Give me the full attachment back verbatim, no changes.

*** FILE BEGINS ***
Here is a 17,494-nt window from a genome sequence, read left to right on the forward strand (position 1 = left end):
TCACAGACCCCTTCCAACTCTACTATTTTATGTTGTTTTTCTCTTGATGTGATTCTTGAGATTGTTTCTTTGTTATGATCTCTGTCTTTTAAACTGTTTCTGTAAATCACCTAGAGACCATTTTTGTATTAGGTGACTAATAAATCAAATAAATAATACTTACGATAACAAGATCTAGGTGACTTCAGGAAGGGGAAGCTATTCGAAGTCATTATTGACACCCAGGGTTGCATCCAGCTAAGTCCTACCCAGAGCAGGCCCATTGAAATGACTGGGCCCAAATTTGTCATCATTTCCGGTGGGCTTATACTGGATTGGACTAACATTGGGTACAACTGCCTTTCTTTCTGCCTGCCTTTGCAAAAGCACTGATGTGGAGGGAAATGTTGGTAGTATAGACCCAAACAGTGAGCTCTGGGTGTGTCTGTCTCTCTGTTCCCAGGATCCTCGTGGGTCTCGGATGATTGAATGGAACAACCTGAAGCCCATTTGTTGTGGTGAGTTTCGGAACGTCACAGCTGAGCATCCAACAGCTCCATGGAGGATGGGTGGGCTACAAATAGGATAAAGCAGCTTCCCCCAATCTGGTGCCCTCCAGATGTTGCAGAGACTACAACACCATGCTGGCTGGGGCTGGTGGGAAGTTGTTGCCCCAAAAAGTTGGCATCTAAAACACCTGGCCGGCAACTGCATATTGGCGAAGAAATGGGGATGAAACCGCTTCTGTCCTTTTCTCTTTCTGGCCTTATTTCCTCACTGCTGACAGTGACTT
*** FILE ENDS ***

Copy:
Here is a 17,494-nt window from a genome sequence, read left to right on the forward strand (position 1 = left end):
TCACAGACCCCTTCCAACTCTACTATTTTATGTTGTTTTTCTCTTGATGTGATTCTTGAGATTGTTTCTTTGTTATGATCTCTGTCTTTTAAACTGTTTCTGTAAATCACCTAGAGACCATTTTTGTATTAGGTGACTAATAAATCAAATAAATAATACTTACGATAACAAGATCTAGGTGACTTCAGGAAGGGGAAGCTATTCGAAGTCATTATTGACACCCAGGGTTGCATCCAGCTAAGTCCTACCCAGAGCAGGCCCATTGAAATGACTGGGCCCAAATTTGTCATCATTTCCGGTGGGCTTATACTGGATTGGACTAACATTGGGTACAACTGCCTTTCTTTCTGCCTGCCTTTGCAAAAGCACTGATGTGGAGGGAAATGTTGGTAGTATAGACCCAAACAGTGAGCTCTGGGTGTGTCTGTCTCTCTGTTCCCAGGATCCTCGTGGGTCTCGGATGATTGAATGGAACAACCTGAAGCCCATTTGTTGTGGTGAGTTTCGGAACGTCACAGCTGAGCATCCAACAGCTCCATGGAGGATGGGTGGGCTACAAATAGGATAAAGCAGCTTCCCCCAATCTGGTGCCCTCCAGATGTTGCAGAGACTACAACACCATGCTGGCTGGGGCTGGTGGGAAGTTGTTGCCCCAAAAAGTTGGCATCTAAAACACCTGGCCGGCAACTGCATATTGGCGAAGAAATGGGGATGAAACCGCTTCTGTCCTTTTCTCTTTCTGGCCTTATTTCCTCACTGCTGACAGTGACTT